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Why an unlikely alliance of companies wants to chip away at a bedrock internet law

It’s known as one of the foundational laws of the modern internet. And some powerful companies are trying to dismantle it.

The New York Times reports that IBM, Disney, and Marriott are taking aim at Section 230 of the Communications Decency Act of 1996. 

So what is Section 230, anyway?

Section 230 makes it almost impossible to sue tech giants over the content their users post on their platforms.

Where did it come from?

Climb into the time machine to 1991. Bryan Adams ruled the airwaves, Terminator 2 was blowing up the box office, and dot-com companies were blazing trails in the Wild West of the consumer internet.

Early online service providers CompuServe and Prodigy got wrapped up in court cases that were responsible for Section 230’s rise. 

Congress created it to encourage companies like them to keep 1 hand on the wheel — that is, to have at least some role in moderating what users post.

Why does 230 matter now?

Today, the law is regarded as a giant shield. It basically protects Facebook, Google, and others from being held responsible for what users do online.

Politicians on both sides of the aisle are calling for changes, so IBM and its allies see opportunity. They’re not all attacking 230 for the same reasons, though:

  • Disney is worried about the spread of illegal activity overseas. 
  • Marriott wants to make it harder for Airbnb to fight hotel regulations.

Any changes could come with unintended consequences

Congress updated Section 230 in 2018 to crack down on websites that aid sex trafficking. But some activists say those changes only made life more dangerous for sex workers.

» Judgment day for 230?
The Hustle says…

If you’re as prone to losing your wallet as Adam is, try Ekster. These cash-carriers are trackable worldwide… even though it’s probably at the bar around the corner.  

It’s not enough to just *be* a photographer. You also need to let people know you’re a photographer, which you can do with this excellent camera mug.

Your small biz is missing out on an essential marketing opp. Learn how to make the most of Google’s My Business profile with this guide.*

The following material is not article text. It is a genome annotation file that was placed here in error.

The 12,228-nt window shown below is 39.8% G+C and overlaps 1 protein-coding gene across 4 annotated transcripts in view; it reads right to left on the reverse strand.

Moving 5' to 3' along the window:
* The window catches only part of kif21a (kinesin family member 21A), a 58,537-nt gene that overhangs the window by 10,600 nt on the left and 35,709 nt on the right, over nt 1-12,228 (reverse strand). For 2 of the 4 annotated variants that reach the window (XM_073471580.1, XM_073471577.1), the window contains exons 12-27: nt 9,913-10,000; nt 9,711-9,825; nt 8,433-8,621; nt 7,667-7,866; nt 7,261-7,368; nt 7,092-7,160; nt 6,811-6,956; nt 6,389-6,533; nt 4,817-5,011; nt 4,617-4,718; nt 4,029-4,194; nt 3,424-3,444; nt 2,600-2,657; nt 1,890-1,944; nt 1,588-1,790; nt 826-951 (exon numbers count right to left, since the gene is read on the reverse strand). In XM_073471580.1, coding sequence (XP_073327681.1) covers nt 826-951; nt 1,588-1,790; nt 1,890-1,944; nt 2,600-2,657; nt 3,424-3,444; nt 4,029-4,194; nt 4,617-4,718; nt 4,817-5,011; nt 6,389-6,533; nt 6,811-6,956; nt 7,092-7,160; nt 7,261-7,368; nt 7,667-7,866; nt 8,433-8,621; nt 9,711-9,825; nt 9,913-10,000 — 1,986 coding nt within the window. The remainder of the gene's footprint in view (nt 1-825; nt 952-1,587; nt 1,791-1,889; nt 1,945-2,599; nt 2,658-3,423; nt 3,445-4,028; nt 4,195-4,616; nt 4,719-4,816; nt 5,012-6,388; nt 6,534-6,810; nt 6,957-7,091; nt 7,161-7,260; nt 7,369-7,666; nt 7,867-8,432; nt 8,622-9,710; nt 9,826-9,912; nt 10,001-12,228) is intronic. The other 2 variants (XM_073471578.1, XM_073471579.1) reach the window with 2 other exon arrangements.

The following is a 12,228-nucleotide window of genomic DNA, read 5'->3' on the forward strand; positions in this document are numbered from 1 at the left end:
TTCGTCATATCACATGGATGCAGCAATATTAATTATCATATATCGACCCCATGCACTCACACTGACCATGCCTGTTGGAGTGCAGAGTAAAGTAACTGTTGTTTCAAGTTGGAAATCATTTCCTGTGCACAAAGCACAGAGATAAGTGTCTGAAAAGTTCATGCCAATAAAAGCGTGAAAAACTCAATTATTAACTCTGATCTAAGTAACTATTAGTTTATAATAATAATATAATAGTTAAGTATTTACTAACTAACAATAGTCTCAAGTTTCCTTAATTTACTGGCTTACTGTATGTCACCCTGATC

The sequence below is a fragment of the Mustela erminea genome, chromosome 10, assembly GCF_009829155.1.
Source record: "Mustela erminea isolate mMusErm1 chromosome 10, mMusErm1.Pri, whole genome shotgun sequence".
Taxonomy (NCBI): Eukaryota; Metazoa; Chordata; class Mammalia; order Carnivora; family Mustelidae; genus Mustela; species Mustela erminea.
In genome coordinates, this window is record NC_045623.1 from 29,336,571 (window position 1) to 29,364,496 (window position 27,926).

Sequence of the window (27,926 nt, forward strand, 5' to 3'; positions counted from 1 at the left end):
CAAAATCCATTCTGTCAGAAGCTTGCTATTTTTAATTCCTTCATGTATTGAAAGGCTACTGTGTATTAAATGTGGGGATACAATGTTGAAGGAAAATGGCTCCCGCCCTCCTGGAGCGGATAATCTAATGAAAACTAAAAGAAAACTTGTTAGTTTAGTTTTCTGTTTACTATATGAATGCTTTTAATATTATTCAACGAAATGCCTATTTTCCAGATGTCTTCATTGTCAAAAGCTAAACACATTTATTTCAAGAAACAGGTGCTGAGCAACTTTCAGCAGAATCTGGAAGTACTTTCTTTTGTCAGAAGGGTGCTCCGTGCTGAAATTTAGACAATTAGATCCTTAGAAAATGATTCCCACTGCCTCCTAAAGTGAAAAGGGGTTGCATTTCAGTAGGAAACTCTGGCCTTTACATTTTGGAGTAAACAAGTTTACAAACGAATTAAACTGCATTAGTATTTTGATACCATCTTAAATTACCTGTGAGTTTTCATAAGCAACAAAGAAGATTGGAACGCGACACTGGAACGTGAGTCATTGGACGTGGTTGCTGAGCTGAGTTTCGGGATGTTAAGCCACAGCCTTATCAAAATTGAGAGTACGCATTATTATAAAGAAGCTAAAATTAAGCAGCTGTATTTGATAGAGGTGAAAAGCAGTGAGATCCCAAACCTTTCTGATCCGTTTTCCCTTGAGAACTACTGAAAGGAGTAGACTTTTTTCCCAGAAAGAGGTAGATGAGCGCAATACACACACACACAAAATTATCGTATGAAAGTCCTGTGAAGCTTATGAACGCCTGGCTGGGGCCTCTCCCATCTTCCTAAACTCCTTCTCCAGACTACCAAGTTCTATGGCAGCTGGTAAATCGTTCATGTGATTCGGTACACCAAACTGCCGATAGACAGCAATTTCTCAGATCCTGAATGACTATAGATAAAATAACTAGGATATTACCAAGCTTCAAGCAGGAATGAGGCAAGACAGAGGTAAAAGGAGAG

*This is a sponsored post.

Dotdash’s evergreen empire just got even more evergreen

Although other ad-based media publishers seem to be struggling, the digital publisher Dotdash (formerly About.com) has carved out success by featuring evergreen content — content that’s not pegged to the news cycle.

And now, Dotdash is expanding its evergreen empire by buying 2 sites that publish evergreen content… about evergreens. 

Yes, we’re talking about evergreen TREES, people

That’s right: The 2 newest pieces of Dotdash’s portfolio, TreeHugger and Mother Nature Network, both feature content about trees and other greenery. 

The 2 sites fit Dotdash’s portfolio because:

  • They feature content about a popular topic with a well-established audience (sustainability)
  • They feature “service content” — stories that tell people how to calculate the environmental footprint of their meat consumption, for example — that’s not focused on breaking news

Dotdash shows that ad-based media still works…

… especially when it’s not reliant on breaking news and when it caters to loyal, niche audiences.

Dotdash, which is profitable and did $160m in revenue last year, has built its entire strategy around launching (or acquiring) niche content sites instead of flashy news sites.

Some of the portfolio sites (and their respective niches) that Dotdash has:

Self-launched…

  • Investopedia (investing)
  • The Spruce (home design)
  • TripSavvy (vacation travel)

And acquired…

  • Byrdie (beauty)
  • Brides (weddings)
  • Liquor.com (booze culture)
» Niches make riches

🎧 Customers are willing to pay big $$$ to bypass the BS in dating apps

Online dating can be brutal, but it doesn’t have to be.

This week on My First Million, we chat with Amanda Bradford, founder of The League, to dive into the world of online dating and learn how she founded her company while finishing her MBA, met her husband through her own app, tested subscription conversion without even building it, and how she got her first 400 users on launch day. Sounds like a good match…

Listen to the episode now: Apple / Spotify / Google Play